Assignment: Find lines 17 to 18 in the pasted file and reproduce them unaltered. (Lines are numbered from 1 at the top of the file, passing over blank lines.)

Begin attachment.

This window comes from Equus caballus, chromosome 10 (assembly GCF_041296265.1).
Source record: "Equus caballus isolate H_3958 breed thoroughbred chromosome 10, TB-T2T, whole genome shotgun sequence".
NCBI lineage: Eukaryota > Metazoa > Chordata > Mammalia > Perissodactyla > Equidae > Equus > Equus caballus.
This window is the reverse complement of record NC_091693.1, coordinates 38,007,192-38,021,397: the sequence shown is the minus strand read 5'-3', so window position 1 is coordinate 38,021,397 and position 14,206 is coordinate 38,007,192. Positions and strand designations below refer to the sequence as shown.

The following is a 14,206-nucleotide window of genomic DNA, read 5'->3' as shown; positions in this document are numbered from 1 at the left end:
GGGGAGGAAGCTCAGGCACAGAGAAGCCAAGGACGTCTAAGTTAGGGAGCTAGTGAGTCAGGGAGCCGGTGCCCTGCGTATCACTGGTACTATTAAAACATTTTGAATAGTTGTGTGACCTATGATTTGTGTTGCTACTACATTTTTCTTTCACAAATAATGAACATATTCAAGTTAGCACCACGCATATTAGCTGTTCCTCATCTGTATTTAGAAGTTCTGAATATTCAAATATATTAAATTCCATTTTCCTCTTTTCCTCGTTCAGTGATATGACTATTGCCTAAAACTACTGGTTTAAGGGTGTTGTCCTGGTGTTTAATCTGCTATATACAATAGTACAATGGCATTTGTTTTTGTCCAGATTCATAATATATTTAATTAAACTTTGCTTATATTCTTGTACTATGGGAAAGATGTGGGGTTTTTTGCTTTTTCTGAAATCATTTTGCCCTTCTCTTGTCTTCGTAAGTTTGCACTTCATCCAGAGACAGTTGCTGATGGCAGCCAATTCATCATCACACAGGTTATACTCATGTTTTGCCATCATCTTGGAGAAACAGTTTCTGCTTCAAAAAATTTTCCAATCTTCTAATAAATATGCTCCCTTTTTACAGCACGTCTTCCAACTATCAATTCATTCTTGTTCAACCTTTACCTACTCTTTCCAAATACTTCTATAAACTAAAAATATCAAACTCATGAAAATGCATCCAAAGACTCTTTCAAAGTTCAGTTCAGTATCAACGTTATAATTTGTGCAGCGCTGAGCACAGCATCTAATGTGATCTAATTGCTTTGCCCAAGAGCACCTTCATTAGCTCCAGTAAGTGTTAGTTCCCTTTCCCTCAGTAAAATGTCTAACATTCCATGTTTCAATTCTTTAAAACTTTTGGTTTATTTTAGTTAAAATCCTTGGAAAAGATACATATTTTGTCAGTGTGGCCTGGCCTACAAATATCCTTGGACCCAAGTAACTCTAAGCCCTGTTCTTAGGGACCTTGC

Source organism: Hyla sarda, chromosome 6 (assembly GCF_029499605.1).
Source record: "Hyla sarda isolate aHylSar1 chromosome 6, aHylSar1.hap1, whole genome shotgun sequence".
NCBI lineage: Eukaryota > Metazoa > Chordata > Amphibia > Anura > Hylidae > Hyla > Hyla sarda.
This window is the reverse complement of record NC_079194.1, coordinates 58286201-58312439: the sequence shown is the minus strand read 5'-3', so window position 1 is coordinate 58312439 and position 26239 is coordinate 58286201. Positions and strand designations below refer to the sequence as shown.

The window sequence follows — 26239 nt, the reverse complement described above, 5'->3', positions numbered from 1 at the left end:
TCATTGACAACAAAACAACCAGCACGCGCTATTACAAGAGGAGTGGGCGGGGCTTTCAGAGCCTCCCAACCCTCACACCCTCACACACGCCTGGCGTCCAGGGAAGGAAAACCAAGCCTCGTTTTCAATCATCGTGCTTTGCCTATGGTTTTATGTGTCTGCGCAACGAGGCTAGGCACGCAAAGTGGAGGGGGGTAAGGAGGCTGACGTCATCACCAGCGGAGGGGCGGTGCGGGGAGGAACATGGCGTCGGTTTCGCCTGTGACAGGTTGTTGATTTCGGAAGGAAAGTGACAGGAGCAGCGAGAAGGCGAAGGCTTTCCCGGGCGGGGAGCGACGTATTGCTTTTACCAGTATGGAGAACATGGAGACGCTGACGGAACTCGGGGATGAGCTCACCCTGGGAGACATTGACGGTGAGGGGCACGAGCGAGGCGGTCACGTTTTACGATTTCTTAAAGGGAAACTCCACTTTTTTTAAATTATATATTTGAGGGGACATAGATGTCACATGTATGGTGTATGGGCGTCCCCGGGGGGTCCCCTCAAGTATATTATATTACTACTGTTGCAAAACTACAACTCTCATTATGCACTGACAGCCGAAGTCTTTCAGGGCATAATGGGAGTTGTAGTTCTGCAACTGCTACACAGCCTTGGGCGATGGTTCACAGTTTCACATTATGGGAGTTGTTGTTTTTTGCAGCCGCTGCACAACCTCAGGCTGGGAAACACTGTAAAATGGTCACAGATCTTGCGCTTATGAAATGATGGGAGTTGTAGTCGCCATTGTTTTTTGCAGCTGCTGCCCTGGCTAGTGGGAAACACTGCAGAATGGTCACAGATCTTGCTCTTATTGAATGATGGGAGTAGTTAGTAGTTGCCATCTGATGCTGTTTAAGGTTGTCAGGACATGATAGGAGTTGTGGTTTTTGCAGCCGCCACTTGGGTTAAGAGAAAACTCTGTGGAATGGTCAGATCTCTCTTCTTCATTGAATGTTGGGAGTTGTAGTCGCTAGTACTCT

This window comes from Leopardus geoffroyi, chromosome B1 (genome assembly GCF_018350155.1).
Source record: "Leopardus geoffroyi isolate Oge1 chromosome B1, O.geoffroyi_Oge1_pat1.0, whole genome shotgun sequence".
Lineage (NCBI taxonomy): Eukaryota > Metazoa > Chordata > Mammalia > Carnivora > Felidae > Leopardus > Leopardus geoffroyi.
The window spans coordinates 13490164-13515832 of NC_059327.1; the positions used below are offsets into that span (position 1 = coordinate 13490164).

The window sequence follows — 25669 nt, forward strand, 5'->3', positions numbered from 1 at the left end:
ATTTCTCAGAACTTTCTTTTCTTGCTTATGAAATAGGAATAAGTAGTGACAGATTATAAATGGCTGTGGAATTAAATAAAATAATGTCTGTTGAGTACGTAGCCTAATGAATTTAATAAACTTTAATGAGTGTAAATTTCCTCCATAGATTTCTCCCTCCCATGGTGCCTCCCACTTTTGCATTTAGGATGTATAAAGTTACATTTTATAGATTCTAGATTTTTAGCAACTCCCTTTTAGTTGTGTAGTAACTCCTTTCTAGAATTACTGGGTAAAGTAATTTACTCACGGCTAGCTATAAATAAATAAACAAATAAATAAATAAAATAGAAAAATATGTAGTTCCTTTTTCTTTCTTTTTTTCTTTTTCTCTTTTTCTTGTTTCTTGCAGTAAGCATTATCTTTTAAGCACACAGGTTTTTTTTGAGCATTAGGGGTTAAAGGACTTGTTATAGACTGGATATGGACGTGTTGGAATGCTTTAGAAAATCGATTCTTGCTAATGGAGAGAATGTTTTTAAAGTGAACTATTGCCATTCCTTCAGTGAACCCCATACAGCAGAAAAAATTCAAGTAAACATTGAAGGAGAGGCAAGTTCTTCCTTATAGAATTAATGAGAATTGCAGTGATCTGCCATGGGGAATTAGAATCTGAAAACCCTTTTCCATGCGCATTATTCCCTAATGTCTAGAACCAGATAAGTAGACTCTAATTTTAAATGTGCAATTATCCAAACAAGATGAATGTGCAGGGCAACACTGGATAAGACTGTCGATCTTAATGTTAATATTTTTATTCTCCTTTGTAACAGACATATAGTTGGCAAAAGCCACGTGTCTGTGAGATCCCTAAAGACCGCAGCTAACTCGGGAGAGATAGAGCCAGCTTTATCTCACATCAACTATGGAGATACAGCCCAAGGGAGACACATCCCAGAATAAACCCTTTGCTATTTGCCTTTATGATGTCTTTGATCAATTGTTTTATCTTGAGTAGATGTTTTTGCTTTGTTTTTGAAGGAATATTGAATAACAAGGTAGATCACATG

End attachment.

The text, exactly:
The window sequence follows — 25669 nt, forward strand, 5'->3', positions numbered from 1 at the left end:
ATTTCTCAGAACTTTCTTTTCTTGCTTATGAAATAGGAATAAGTAGTGACAGATTATAAATGGCTGTGGAATTAAATAAAATAATGTCTGTTGAGTACGTAGCCTAATGAATTTAATAAACTTTAATGAGTGTAAATTTCCTCCATAGATTTCTCCCTCCCATGGTGCCTCCCACTTTTGCATTTAGGATGTATAAAGTTACATTTTATAGATTCTAGATTTTTAGCAACTCCCTTTTAGTTGTGTAGTAACTCCTTTCTAGAATTACTGGGTAAAGTAATTTACTCACGGCTAGCTATAAATAAATAAACAAATAAATAAATAAAATAGAAAAATATGTAGTTCCTTTTTCTTTCTTTTTTTCTTTTTCTCTTTTTCTTGTTTCTTGCAGTAAGCATTATCTTTTAAGCACACAGGTTTTTTTTGAGCATTAGGGGTTAAAGGACTTGTTATAGACTGGATATGGACGTGTTGGAATGCTTTAGAAAATCGATTCTTGCTAATGGAGAGAATGTTTTTAAAGTGAACTATTGCCATTCCTTCAGTGAACCCCATACAGCAGAAAAAATTCAAGTAAACATTGAAGGAGAGGCAAGTTCTTCCTTATAGAATTAATGAGAATTGCAGTGATCTGCCATGGGGAATTAGAATCTGAAAACCCTTTTCCATGCGCATTATTCCCTAATGTCTAGAACCAGATAAGTAGACTCTAATTTTAAATGTGCAATTATCCAAACAAGATGAATGTGCAGGGCAACACTGGATAAGACTGTCGATCTTAATGTTAATATTTTTATTCTCCTTTGTAACAGACATATAGTTGGCAAAAGCCACGTGTCTGTGAGATCCCTAAAGACCGCAGCTAACTCGGGAGAGATAGAGCCAGCTTTATCTCACATCAACTATGGAGATACAGCCCAAGGGAGACACATCCCAGAATAAACCCTTTGCTATTTGCCTTTATGATGTCTTTGATCAATTGTTTTATCTTGAGTAGATGTTTTTGCTTTGTTTTTGAAGGAATATTGAATAACAAGGTAGATCACATG